Labor Leads the Way to Equal Pay

From the AFL-CIO

Over the course of her two-decade-long career at the Goodyear Tire and Rubber Co. in Alabama, Lilly Ledbetter learned that she was making thousands less than her male counterparts.

She had lost out on more than $200,000 in wages—plus even more in retirement benefits. She challenged Goodyear’s discriminatory actions, eventually taking her case to the U.S. Supreme Court and the halls of Congress.

The bill named in her honor was the first piece of legislation signed by then-President Barack Obama in 2009.

Despite the law, women continue to face discriminatory pay practices—and the problem is even worse for women of color:

This outrageous pay disparity doesn’t just hurt women. Forty-two percent of working women in the United States are the sole breadwinner for their families.

One of the best ways to close the gender pay gap is to join a union. By negotiating strong collective bargaining agreements, union women earn $231 more a week and have better benefits.

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Posted In: From AFL-CIO, Union Matters

Union Matters

Uber Drivers Deserve Legal Rights and Protections

By Kathleen Mackey
USW Intern

In an advisory memo released May 14, the U.S. labor board general counsel’s office stated that Uber drivers are not employees for the purposes of federal labor laws.

Their stance holds that workers for companies like Uber are not included in federal protections for workplace organizing activities, which means the labor board is effectively denying Uber drivers the benefits of forming or joining unions.

Simply stating that Uber drivers are just gig workers does not suddenly undo the unjust working conditions that all workers potentially face, such as wage theft, dangerous working conditions and  job insecurity. These challenges are ever-present, only now Uber drivers are facing them without the protection or resources they deserve.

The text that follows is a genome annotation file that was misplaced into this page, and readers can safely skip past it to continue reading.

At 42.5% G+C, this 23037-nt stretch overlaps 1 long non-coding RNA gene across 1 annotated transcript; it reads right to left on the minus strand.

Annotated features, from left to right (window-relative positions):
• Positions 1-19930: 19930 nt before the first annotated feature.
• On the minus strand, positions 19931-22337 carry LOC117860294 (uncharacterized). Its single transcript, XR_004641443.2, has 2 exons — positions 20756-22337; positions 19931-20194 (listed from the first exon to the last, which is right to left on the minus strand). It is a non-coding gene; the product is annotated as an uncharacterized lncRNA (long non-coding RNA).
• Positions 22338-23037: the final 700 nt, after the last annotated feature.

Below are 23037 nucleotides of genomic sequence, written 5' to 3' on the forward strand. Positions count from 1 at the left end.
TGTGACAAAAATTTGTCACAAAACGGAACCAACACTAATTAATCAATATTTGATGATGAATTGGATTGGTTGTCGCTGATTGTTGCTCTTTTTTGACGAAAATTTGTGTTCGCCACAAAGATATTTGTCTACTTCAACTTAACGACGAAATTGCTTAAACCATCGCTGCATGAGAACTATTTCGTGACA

The labor board’s May statement even seems to contradict an Obama-era National Labor Relations Board (NLRB) ruling that couriers for Postmates, a job very similar to Uber drivers’, are legal employees.

However, the Department of Labor has now stated that such gig workers are simply independent contractors, meaning that they are not entitled to minimum wages or overtime pay.

While being unable to unionize limits these workers’ ability to fight for improved pay and working conditions, independent contractors can still make strides forward by organizing, explained executive director of New York Taxi Workers Alliance Bhairavi Desai.

“We can’t depend solely on the law or the courts to stop worker exploitation. We can only rely on the steadfast militancy of workers who are rising up everywhere,” Desai said in a statement. 

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Make Father's Day Union Made!

Make Father's Day Union Made!